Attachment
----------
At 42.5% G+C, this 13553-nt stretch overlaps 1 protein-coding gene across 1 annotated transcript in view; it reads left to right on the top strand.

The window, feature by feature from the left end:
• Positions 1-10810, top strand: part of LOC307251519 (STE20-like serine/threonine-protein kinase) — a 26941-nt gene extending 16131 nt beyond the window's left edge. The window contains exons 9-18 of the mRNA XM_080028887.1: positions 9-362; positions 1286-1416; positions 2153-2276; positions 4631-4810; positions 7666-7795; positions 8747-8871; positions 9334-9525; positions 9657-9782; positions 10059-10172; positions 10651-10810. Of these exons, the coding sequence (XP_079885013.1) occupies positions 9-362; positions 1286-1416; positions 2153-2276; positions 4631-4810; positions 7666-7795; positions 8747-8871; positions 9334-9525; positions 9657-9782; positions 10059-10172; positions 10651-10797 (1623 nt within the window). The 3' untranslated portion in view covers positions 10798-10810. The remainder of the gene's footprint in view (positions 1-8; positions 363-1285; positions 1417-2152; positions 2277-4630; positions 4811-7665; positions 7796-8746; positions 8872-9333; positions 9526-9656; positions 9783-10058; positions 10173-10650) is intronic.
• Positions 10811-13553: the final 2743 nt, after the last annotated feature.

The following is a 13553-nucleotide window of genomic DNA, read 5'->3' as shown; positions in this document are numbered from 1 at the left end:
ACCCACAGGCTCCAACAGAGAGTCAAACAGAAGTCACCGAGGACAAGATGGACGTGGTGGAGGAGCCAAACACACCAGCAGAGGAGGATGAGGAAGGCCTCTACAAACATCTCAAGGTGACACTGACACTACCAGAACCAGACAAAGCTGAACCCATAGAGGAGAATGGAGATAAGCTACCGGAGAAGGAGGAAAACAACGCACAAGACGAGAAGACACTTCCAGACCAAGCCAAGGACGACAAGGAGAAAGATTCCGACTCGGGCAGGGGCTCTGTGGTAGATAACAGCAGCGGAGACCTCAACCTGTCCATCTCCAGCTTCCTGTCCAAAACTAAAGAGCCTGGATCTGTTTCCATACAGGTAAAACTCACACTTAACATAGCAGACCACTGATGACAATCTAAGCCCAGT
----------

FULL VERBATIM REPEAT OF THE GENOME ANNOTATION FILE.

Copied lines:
At 42.5% G+C, this 13553-nt stretch overlaps 1 protein-coding gene across 1 annotated transcript in view; it reads left to right on the top strand.

The window, feature by feature from the left end:
• Positions 1-10810, top strand: part of LOC307251519 (STE20-like serine/threonine-protein kinase) — a 26941-nt gene extending 16131 nt beyond the window's left edge. The window contains exons 9-18 of the mRNA XM_080028887.1: positions 9-362; positions 1286-1416; positions 2153-2276; positions 4631-4810; positions 7666-7795; positions 8747-8871; positions 9334-9525; positions 9657-9782; positions 10059-10172; positions 10651-10810. Of these exons, the coding sequence (XP_079885013.1) occupies positions 9-362; positions 1286-1416; positions 2153-2276; positions 4631-4810; positions 7666-7795; positions 8747-8871; positions 9334-9525; positions 9657-9782; positions 10059-10172; positions 10651-10797 (1623 nt within the window). The 3' untranslated portion in view covers positions 10798-10810. The remainder of the gene's footprint in view (positions 1-8; positions 363-1285; positions 1417-2152; positions 2277-4630; positions 4811-7665; positions 7796-8746; positions 8872-9333; positions 9526-9656; positions 9783-10058; positions 10173-10650) is intronic.
• Positions 10811-13553: the final 2743 nt, after the last annotated feature.

The following is a 13553-nucleotide window of genomic DNA, read 5'->3' as shown; positions in this document are numbered from 1 at the left end:
ACCCACAGGCTCCAACAGAGAGTCAAACAGAAGTCACCGAGGACAAGATGGACGTGGTGGAGGAGCCAAACACACCAGCAGAGGAGGATGAGGAAGGCCTCTACAAACATCTCAAGGTGACACTGACACTACCAGAACCAGACAAAGCTGAACCCATAGAGGAGAATGGAGATAAGCTACCGGAGAAGGAGGAAAACAACGCACAAGACGAGAAGACACTTCCAGACCAAGCCAAGGACGACAAGGAGAAAGATTCCGACTCGGGCAGGGGCTCTGTGGTAGATAACAGCAGCGGAGACCTCAACCTGTCCATCTCCAGCTTCCTGTCCAAAACTAAAGAGCCTGGATCTGTTTCCATACAGGTAAAACTCACACTTAACATAGCAGACCACTGATGACAATCTAAGCCCAGT